Archbishop Burke argued that the American discussion had overemphasized Canon 916, which concerns the duty of Catholics to practice honest self-examination so that they should receive Holy Communion in a state free from mortal sin. This overemphasis worked to the detriment of the observation of Canon 915, which concerns the duty of the minister of the Sacrament to ensure that those who recieve Holy Communion are properly disposed.
Proper disposition for Holy Communion requires the communicant to be in a state of grace, that is, free from unrepented mortal sin.
Refusal of Communion is not excommunication
The archbishop also clarified that the denial of Holy Communion was not necessarily an act of excommunication, but the exercise of a moral duty on the part of the minister “to respect the holiness of the Sacrament, to safeguard the salvation of the soul of the party presenting himself to receive Holy Communion, and to avoid scandal.”
Such action, he said, must take place with deliberation and prudence. Grave and public sinners “must be cautioned not to approach to receive Holy Communion.” The archbishop advises pastoral conversation with such persons “so that the person knows that he is not to approach to receive Holy Communion and, therefore, the distribution of Holy Communion does not become an occasion of conflict.”
Politicians accept great responsibility
Though such action does not concern only notorious sinners who are politicians, Archbishop Burke underlined public officials’ unique duties: “Catholics in public office bear an especially heavy burden of responsibility to uphold the moral law in the exercise of their office which is exercised for the common good, especially the good of the innocent and defenseless.”
Archbishop Burke closed his essay by admonishing priests and bishops to fulfill their difficult duty: “No matter how often a bishop or priest repeats the teaching of the Church regarding procured abortion, if he stands by and does nothing to discipline a Catholic who publicly supports legislation permitting the gravest of injustices and, at the same time, presents himself to receive Holy Communion, then his teaching rings hollow. To remain silent is to permit serious confusion regarding a fundamental truth of the moral law.”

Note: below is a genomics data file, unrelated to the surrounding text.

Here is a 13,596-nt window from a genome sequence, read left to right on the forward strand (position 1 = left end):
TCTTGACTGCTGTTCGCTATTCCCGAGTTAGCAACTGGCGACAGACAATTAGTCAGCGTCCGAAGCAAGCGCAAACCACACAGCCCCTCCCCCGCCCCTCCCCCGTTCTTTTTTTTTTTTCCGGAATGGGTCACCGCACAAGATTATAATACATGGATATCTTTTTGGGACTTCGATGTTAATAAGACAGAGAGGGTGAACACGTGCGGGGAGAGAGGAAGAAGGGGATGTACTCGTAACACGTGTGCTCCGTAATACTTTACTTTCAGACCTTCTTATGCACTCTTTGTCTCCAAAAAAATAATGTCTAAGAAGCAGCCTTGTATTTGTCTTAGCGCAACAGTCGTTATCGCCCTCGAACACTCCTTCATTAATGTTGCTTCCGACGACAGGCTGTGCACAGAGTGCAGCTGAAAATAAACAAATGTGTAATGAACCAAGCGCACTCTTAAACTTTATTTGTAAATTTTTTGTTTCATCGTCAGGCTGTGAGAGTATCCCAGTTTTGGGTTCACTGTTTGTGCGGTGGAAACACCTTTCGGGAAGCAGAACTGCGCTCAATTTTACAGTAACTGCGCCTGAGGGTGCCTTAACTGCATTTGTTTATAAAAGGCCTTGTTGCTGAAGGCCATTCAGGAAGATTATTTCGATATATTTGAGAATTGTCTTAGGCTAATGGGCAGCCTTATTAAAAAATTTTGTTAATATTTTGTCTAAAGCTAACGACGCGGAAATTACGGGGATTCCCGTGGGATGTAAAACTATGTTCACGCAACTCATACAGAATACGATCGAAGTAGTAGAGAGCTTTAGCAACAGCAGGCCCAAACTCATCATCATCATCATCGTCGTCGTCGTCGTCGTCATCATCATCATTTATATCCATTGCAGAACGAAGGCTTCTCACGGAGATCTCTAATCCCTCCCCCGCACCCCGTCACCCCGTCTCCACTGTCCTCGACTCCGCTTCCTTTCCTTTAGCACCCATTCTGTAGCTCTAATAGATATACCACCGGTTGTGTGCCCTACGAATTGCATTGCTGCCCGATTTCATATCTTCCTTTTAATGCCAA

Here is Cardinal O’Malley’s views as reported by LifeSiteNews:
Thursday February 18, 2010
WASHINGTON, DC, February 18, 2010 (LifeSiteNews.com) – The full transcript of LSN’s January 2010 conversation with Boston’s Cardinal Sean O’Malley on denying Communion to pro-abortion politicians is as follows:
LSN: “So you think it needs a directive from the Pope or be made clear in Canon Law?”
O’Malley: “It’s the only way it is really going to work – this isn’t the only country that has this problem.”
O’Malley: “… I wrote to him [John Paul II] and asked him to please give us very clear direction on how to deal with politicians who will be pro-abortion and will be Catholic. We have not had the kind of clear response that we need.”
LSN: “Do you think something coming forth in Canon Law – would that be helpful?”
O’Malley: “That would be helpful if they did it. But if it is not done – to make it look like it’s an individual bishop sparring with the people of particular parties is only going to divide the Church in a very terrible way. Then you’ll have some priest who will obey and others who won’t, other divisions of the Church, more scandal, and undermining the authority of the bishops.”
[Although turning away at an aide’s urging to leave the Basilica, the Cardinal returned to clarify that he was concerned about how to deal with pro-abortion Catholic politicians from the very beginning. O’Malley said he asked that question when John Paul II solicited input from bishops for the pro-life encyclical Evangelium Vitae.]
LSN: “A number of Catholics are concerned about Catholics who are pro-abortion and in politics. Some have said the bishops have to deny them communion. But in your estimation, what is exactly is the appropriate pastoral response? How should Catholics understand this?”
O’Malley: “Well I think that the only way that that solution should be invoked is if there were a large catechesis or if it was universal for the whole Church. You can’t have people doing things in one parish and another, you would only divide the Church hopelessly.”